David Christensen dpchrist at
Mon Jun 29 22:42:20 UTC 2020

On 2020-06-29 14:51, Donald Wilde wrote:
> On 6/29/20, Brandon helsley <brandon.helsley at> wrote:
>> There has been a difference in the hash sign of the command line. When I'm
>> logged in as user it is $. When I am logged in as root it is #, even when I
>> do not execute a shell. Usually it was root at machine17#. How do I change it
>> back? I have to do pwd instead of just knowing what directory I am in.
> The shell used for the root user is different than the shell used for
> a regular user, csh is leaner but also meaner than sh in many ways.
> Do some research: man csh.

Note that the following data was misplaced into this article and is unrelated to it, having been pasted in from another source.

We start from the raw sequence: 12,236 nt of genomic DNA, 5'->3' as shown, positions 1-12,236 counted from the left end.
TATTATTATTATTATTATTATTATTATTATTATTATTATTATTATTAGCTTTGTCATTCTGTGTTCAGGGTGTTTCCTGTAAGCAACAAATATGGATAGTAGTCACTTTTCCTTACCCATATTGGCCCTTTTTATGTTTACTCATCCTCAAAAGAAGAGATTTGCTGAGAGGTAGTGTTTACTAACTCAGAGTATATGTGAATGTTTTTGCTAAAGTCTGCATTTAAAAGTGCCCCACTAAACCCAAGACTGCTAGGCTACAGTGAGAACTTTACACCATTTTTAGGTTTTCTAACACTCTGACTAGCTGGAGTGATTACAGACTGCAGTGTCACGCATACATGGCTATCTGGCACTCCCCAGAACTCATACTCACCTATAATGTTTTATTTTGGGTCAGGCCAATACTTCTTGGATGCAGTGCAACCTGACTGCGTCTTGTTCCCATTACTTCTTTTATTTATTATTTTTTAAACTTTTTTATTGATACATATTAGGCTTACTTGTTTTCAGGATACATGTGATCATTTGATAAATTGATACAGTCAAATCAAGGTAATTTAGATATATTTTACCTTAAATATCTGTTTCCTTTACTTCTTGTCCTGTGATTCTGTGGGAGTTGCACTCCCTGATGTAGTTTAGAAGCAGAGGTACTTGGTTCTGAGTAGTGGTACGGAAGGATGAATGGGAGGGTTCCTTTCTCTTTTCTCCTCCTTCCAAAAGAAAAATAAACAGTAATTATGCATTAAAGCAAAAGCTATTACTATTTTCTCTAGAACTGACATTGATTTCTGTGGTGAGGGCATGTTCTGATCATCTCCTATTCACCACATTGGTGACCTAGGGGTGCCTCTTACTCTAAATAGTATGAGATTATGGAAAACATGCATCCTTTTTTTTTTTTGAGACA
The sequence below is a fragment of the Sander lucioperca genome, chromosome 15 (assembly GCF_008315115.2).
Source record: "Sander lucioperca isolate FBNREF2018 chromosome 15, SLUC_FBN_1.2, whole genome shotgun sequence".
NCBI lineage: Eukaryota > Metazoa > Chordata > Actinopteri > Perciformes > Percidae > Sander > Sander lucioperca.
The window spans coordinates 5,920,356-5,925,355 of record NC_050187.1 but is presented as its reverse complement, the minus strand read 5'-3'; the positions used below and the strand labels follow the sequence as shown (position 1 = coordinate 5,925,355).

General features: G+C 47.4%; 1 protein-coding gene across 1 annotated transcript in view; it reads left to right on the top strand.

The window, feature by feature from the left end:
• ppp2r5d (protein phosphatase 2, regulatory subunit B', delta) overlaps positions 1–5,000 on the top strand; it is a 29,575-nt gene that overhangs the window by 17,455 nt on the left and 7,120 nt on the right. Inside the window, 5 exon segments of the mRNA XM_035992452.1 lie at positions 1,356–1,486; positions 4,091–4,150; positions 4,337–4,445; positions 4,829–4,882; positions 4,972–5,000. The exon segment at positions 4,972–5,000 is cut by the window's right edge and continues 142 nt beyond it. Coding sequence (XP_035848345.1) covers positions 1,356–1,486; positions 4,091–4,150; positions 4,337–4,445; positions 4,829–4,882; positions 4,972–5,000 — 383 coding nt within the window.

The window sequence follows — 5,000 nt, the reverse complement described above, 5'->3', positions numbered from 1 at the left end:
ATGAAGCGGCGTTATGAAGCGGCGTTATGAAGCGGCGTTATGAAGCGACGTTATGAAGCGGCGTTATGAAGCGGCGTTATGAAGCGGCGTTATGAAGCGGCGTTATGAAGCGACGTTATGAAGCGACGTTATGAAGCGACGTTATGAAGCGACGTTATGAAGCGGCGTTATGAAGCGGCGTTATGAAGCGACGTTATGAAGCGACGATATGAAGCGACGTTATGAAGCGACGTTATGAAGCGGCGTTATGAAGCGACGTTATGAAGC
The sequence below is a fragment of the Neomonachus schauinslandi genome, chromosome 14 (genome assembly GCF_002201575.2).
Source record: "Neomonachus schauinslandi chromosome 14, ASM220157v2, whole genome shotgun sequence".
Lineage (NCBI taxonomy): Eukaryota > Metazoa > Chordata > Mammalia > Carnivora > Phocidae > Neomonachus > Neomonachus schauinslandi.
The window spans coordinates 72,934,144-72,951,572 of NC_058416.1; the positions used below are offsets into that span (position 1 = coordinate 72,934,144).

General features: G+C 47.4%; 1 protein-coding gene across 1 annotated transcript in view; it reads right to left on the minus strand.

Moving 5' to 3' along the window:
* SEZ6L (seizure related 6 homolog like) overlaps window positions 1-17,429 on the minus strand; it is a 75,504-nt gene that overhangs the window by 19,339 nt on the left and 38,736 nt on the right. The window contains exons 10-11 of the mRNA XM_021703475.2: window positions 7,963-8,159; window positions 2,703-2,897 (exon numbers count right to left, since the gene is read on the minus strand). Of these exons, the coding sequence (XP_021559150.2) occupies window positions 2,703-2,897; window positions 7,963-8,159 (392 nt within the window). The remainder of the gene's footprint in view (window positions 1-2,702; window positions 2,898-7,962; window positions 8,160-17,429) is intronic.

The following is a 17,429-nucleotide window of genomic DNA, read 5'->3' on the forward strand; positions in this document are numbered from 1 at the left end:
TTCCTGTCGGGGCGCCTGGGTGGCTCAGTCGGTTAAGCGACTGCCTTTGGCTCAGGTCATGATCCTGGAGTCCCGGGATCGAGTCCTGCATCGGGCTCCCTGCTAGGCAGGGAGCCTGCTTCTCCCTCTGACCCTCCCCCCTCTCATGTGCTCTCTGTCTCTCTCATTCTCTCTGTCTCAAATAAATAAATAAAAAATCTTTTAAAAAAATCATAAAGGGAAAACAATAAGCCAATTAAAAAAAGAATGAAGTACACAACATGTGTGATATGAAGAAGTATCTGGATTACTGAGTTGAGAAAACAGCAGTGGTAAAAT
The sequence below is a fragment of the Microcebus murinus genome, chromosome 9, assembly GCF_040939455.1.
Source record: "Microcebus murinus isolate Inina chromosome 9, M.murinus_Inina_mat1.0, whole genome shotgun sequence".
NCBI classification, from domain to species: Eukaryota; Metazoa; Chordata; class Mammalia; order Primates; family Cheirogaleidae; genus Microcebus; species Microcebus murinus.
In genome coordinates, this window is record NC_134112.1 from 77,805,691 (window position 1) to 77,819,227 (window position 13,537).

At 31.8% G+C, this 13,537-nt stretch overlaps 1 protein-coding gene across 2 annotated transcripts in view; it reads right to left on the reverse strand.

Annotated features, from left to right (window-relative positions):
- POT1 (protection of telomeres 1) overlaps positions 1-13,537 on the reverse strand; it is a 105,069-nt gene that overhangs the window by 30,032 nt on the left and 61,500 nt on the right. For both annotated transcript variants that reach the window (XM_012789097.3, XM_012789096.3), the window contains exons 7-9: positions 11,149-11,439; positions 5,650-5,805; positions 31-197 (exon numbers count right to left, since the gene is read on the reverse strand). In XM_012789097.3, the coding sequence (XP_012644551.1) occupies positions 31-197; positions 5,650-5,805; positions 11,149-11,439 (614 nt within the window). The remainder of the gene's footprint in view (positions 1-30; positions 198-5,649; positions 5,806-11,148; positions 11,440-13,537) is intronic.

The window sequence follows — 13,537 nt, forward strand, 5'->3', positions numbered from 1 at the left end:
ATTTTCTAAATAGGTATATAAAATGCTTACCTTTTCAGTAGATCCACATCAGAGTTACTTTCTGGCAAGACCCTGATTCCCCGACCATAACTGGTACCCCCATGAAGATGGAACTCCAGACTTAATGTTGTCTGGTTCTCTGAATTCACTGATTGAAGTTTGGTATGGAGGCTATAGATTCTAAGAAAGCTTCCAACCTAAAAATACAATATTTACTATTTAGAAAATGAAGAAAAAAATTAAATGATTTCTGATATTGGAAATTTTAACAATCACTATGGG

> You can also get more examples on the web; google 'freebsd csh set prompt'.
> In order to modify your prompt, you need to alter the variable PS1 in
> your .cshrc (C-shell startup file, note the starting '.') in your
> /root directory. For your regular prompt, look in the .profile file in
> /home/myuser.
> I will warn you up front: the two shells are quite different. Save a
> backup of each of these files before you alter them. If your computer
> dumps you into shell mode without booting, having a .profile in /root
> is also a good idea. From the emergency shell you can 'source
> /home/myuser/.profile'


Another option is to set the shell program for 'toor' to whatever is 
desired, and then use that account for system administration tasks:

2020-06-29 15:38:09 toor at f3 ~/
# head -n 4 /etc/passwd | tail -n 2
root:*:0:0:Charlie &:/root:/bin/csh
toor:*:0:0:Bourne-again Superuser:/root:/usr/local/bin/bash

Note that this implies you enable logins for 'toor' and install bash(1).

(I would not change the shell for root, as this could break your system.)


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